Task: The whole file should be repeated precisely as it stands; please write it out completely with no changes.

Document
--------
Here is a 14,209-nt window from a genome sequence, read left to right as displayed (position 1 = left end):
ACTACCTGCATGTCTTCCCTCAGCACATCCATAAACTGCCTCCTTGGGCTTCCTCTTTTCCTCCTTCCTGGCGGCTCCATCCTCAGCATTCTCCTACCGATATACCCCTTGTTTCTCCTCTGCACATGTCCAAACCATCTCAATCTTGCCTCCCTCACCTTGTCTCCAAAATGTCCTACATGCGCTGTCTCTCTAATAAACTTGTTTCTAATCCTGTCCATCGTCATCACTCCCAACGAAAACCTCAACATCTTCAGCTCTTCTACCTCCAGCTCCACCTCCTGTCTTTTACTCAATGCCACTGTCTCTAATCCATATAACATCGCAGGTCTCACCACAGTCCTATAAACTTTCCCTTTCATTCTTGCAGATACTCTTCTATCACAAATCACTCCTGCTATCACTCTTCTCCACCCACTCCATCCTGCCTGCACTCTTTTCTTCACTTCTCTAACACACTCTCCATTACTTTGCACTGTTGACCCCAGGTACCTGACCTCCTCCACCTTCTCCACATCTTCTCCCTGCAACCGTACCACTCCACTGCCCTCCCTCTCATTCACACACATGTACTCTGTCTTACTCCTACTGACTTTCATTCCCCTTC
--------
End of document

Here is a 14,209-nt window from a genome sequence, read left to right as displayed (position 1 = left end):
ACTACCTGCATGTCTTCCCTCAGCACATCCATAAACTGCCTCCTTGGGCTTCCTCTTTTCCTCCTTCCTGGCGGCTCCATCCTCAGCATTCTCCTACCGATATACCCCTTGTTTCTCCTCTGCACATGTCCAAACCATCTCAATCTTGCCTCCCTCACCTTGTCTCCAAAATGTCCTACATGCGCTGTCTCTCTAATAAACTTGTTTCTAATCCTGTCCATCGTCATCACTCCCAACGAAAACCTCAACATCTTCAGCTCTTCTACCTCCAGCTCCACCTCCTGTCTTTTACTCAATGCCACTGTCTCTAATCCATATAACATCGCAGGTCTCACCACAGTCCTATAAACTTTCCCTTTCATTCTTGCAGATACTCTTCTATCACAAATCACTCCTGCTATCACTCTTCTCCACCCACTCCATCCTGCCTGCACTCTTTTCTTCACTTCTCTAACACACTCTCCATTACTTTGCACTGTTGACCCCAGGTACCTGACCTCCTCCACCTTCTCCACATCTTCTCCCTGCAACCGTACCACTCCACTGCCCTCCCTCTCATTCACACACATGTACTCTGTCTTACTCCTACTGACTTTCATTCCCCTTC